Get onto Forest Road 21 (Johnson Creek Road) which is two miles west of Packwood on Highway 12. Drive about 15.5 miles on this gravel road before turning left (east) onto FR 2150, signed Chambers Lake Campground. In 3 miles, turn right onto Spur Road 2150-040 and, shortly, right again on Spur 2150-405. Drive to the trailhead (signed Berry Patch) at the road's end, about 20 miles from Highway 12.
Ives Peak & Hawkeye Point - Goat Rocks
With so many trails in the Goat Rocks Wilderness, you can create many loop trips. This one takes you through the popular Snowgrass Flat, Goat Lake and up three of the more popular summits. If you just wanted to stay on the trails, you can do the loop with just Hawkeye Point. During the loop, you will be above tree line most of the time surrounded by wildflowers.
Distance: 15 mile loop
Summit Elevations: 7,431 & 7,940 feet
Elevation Gain: 2,500 to 5,000 feet
Access: Good Gravel if graded recently
Snowgrass Flat Trail starts out in heavy forest cover, crosses Goat Creek near the 2-mile mark and hits the Flat at 4 miles. The Pacific Crest Trail Passes through here. To climb Ives Peak and Old Snowy Mountain, just scramble up from the PCT. Expect snowfields into August but tame routes can usually be found to the summits. After these, drop down to the trail that goes over to Goat Lake. Itís a good distance away but a very scenic hike. Enjoy the lake then traverse around to the south ridge of Hawkeye Point where you will find a climbers trail up to the summit. Return back to the car by taking the Goat Ridge Trail.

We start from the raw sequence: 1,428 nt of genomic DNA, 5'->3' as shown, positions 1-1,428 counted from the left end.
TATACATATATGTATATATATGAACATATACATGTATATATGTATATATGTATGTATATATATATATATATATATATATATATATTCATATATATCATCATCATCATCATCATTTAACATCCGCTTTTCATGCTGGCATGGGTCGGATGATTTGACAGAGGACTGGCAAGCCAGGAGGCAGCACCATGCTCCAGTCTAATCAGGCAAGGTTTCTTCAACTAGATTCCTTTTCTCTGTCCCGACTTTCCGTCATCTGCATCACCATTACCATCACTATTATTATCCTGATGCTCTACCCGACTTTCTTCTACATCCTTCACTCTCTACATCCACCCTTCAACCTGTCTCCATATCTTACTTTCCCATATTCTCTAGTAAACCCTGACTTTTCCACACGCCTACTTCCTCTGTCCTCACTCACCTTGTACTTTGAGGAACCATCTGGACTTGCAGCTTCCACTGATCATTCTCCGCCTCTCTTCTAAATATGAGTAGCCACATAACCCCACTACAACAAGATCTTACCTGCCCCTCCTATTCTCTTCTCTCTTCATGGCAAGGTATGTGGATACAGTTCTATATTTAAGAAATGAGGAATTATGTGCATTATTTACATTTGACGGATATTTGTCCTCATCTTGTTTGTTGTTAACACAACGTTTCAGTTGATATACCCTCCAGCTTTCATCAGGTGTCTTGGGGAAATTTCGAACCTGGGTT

Above: Map showing the entire loop in blue with off-trail in yellow Below: The access road and trailhead
Looking back to Hawkeye from Goat Ridge Trail
Hawkeye Point from Ives Peak area
Old Snowy Mountain from Ives Peak
Hiking to Goat Lake and Hawkeye Point
Johnson Peak from pass below Hawkeye Point
Johnson Peak and Mount Rainier
Trail up the south ridge of Hawkeye Point and Mt. Adams
Mount St. Helens from Hawkeye Point
Goat Lake from Hawkeye Point
Old Snowy Mountain
Camping at Snowgrass Flat
Hawkeye was a cupola cabin built in 1927. In a 1938 Columbia National Forest report, it said, "The Hawkeye lookout was abandoned in 1933 because the fog too frequently enveloped the peak, which impaired visibility. Goat Ridge lookout was constructed to take its place." Yet, the building stood for many years. It was mentioned by several USGS survey parties in the 1940s and even as late as a 1956 newspaper. The lookout was for sure gone by 1966. The USGS benchmark is stamped Hawkeye L.O. 1938.